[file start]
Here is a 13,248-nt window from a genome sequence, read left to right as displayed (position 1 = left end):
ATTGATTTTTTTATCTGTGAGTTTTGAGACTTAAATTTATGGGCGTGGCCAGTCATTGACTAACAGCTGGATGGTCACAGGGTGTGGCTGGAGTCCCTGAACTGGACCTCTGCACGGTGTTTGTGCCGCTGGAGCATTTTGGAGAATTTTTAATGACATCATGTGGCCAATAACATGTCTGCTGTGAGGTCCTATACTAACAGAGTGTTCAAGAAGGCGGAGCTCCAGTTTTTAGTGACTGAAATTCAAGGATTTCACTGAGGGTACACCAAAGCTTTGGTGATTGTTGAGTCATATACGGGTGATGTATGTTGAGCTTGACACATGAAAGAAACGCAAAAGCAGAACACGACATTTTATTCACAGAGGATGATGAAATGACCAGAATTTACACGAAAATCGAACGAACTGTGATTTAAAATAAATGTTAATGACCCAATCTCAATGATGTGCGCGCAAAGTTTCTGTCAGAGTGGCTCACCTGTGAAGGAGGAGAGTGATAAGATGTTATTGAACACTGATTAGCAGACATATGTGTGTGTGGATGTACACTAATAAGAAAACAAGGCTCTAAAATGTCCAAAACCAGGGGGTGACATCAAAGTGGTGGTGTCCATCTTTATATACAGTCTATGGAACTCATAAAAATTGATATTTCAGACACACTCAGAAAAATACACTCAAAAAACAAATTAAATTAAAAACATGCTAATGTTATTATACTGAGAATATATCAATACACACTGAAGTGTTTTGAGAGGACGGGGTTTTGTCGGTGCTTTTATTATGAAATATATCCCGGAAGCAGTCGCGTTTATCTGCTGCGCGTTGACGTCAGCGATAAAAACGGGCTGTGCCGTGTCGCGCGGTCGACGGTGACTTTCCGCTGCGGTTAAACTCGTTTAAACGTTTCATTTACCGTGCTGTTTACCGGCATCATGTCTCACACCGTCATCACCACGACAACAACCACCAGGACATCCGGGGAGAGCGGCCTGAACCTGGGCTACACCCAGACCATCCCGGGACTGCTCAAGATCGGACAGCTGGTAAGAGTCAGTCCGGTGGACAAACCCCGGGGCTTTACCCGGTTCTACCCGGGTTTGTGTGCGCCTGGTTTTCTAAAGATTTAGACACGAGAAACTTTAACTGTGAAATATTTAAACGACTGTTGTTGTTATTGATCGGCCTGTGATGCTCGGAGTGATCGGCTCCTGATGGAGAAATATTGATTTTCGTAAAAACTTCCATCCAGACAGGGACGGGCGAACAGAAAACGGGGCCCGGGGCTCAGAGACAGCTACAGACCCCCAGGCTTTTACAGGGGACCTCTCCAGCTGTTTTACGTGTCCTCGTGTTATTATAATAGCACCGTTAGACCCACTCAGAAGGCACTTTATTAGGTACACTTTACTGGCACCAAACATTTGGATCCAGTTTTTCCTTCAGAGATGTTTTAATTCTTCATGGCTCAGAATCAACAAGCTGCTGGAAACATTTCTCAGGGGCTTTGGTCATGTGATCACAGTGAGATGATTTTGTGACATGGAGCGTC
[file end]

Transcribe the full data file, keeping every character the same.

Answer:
Here is a 13,248-nt window from a genome sequence, read left to right as displayed (position 1 = left end):
ATTGATTTTTTTATCTGTGAGTTTTGAGACTTAAATTTATGGGCGTGGCCAGTCATTGACTAACAGCTGGATGGTCACAGGGTGTGGCTGGAGTCCCTGAACTGGACCTCTGCACGGTGTTTGTGCCGCTGGAGCATTTTGGAGAATTTTTAATGACATCATGTGGCCAATAACATGTCTGCTGTGAGGTCCTATACTAACAGAGTGTTCAAGAAGGCGGAGCTCCAGTTTTTAGTGACTGAAATTCAAGGATTTCACTGAGGGTACACCAAAGCTTTGGTGATTGTTGAGTCATATACGGGTGATGTATGTTGAGCTTGACACATGAAAGAAACGCAAAAGCAGAACACGACATTTTATTCACAGAGGATGATGAAATGACCAGAATTTACACGAAAATCGAACGAACTGTGATTTAAAATAAATGTTAATGACCCAATCTCAATGATGTGCGCGCAAAGTTTCTGTCAGAGTGGCTCACCTGTGAAGGAGGAGAGTGATAAGATGTTATTGAACACTGATTAGCAGACATATGTGTGTGTGGATGTACACTAATAAGAAAACAAGGCTCTAAAATGTCCAAAACCAGGGGGTGACATCAAAGTGGTGGTGTCCATCTTTATATACAGTCTATGGAACTCATAAAAATTGATATTTCAGACACACTCAGAAAAATACACTCAAAAAACAAATTAAATTAAAAACATGCTAATGTTATTATACTGAGAATATATCAATACACACTGAAGTGTTTTGAGAGGACGGGGTTTTGTCGGTGCTTTTATTATGAAATATATCCCGGAAGCAGTCGCGTTTATCTGCTGCGCGTTGACGTCAGCGATAAAAACGGGCTGTGCCGTGTCGCGCGGTCGACGGTGACTTTCCGCTGCGGTTAAACTCGTTTAAACGTTTCATTTACCGTGCTGTTTACCGGCATCATGTCTCACACCGTCATCACCACGACAACAACCACCAGGACATCCGGGGAGAGCGGCCTGAACCTGGGCTACACCCAGACCATCCCGGGACTGCTCAAGATCGGACAGCTGGTAAGAGTCAGTCCGGTGGACAAACCCCGGGGCTTTACCCGGTTCTACCCGGGTTTGTGTGCGCCTGGTTTTCTAAAGATTTAGACACGAGAAACTTTAACTGTGAAATATTTAAACGACTGTTGTTGTTATTGATCGGCCTGTGATGCTCGGAGTGATCGGCTCCTGATGGAGAAATATTGATTTTCGTAAAAACTTCCATCCAGACAGGGACGGGCGAACAGAAAACGGGGCCCGGGGCTCAGAGACAGCTACAGACCCCCAGGCTTTTACAGGGGACCTCTCCAGCTGTTTTACGTGTCCTCGTGTTATTATAATAGCACCGTTAGACCCACTCAGAAGGCACTTTATTAGGTACACTTTACTGGCACCAAACATTTGGATCCAGTTTTTCCTTCAGAGATGTTTTAATTCTTCATGGCTCAGAATCAACAAGCTGCTGGAAACATTTCTCAGGGGCTTTGGTCATGTGATCACAGTGAGATGATTTTGTGACATGGAGCGTC